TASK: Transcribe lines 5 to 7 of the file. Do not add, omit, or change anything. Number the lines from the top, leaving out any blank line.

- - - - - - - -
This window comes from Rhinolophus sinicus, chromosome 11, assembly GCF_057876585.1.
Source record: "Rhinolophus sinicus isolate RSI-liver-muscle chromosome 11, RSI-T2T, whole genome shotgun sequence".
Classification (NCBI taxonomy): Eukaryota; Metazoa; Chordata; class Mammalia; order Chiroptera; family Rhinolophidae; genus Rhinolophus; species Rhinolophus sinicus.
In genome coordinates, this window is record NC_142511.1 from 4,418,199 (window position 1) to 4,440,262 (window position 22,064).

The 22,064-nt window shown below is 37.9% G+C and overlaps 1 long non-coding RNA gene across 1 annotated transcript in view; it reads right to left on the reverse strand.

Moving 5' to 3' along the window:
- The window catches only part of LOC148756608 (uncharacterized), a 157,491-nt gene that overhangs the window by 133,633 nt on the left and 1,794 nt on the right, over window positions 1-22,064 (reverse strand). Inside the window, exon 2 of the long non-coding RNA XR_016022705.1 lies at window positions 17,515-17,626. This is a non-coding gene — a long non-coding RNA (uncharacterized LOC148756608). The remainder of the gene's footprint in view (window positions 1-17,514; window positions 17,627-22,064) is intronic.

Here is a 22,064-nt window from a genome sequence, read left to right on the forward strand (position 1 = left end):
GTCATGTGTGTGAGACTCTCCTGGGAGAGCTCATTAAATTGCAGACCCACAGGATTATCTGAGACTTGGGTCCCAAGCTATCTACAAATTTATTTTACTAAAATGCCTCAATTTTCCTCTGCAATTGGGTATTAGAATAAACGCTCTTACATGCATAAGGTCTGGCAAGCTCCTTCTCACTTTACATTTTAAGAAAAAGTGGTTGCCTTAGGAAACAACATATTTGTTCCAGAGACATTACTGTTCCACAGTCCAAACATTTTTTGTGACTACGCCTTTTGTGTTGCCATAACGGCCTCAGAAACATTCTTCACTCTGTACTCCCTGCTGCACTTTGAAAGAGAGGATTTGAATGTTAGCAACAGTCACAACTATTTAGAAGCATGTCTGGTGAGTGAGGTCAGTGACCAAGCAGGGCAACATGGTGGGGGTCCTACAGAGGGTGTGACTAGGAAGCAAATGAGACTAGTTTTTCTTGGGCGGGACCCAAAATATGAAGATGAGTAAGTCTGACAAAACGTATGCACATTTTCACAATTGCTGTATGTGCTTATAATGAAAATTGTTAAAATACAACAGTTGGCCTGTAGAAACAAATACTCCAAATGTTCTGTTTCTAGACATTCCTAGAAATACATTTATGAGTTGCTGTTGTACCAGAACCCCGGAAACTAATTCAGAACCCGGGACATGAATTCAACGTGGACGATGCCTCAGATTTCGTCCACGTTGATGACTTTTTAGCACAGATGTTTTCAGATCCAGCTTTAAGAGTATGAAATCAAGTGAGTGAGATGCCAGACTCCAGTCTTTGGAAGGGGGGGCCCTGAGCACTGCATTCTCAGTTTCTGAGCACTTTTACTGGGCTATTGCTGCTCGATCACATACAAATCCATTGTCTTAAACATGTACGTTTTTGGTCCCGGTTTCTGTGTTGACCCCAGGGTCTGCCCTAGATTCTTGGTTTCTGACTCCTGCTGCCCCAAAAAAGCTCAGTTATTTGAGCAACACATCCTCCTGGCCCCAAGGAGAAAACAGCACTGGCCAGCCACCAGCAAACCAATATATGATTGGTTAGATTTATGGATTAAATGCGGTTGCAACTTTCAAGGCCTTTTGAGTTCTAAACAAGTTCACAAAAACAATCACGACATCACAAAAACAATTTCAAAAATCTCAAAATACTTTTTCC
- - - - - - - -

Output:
The 22,064-nt window shown below is 37.9% G+C and overlaps 1 long non-coding RNA gene across 1 annotated transcript in view; it reads right to left on the reverse strand.

Moving 5' to 3' along the window:
- The window catches only part of LOC148756608 (uncharacterized), a 157,491-nt gene that overhangs the window by 133,633 nt on the left and 1,794 nt on the right, over window positions 1-22,064 (reverse strand). Inside the window, exon 2 of the long non-coding RNA XR_016022705.1 lies at window positions 17,515-17,626. This is a non-coding gene — a long non-coding RNA (uncharacterized LOC148756608). The remainder of the gene's footprint in view (window positions 1-17,514; window positions 17,627-22,064) is intronic.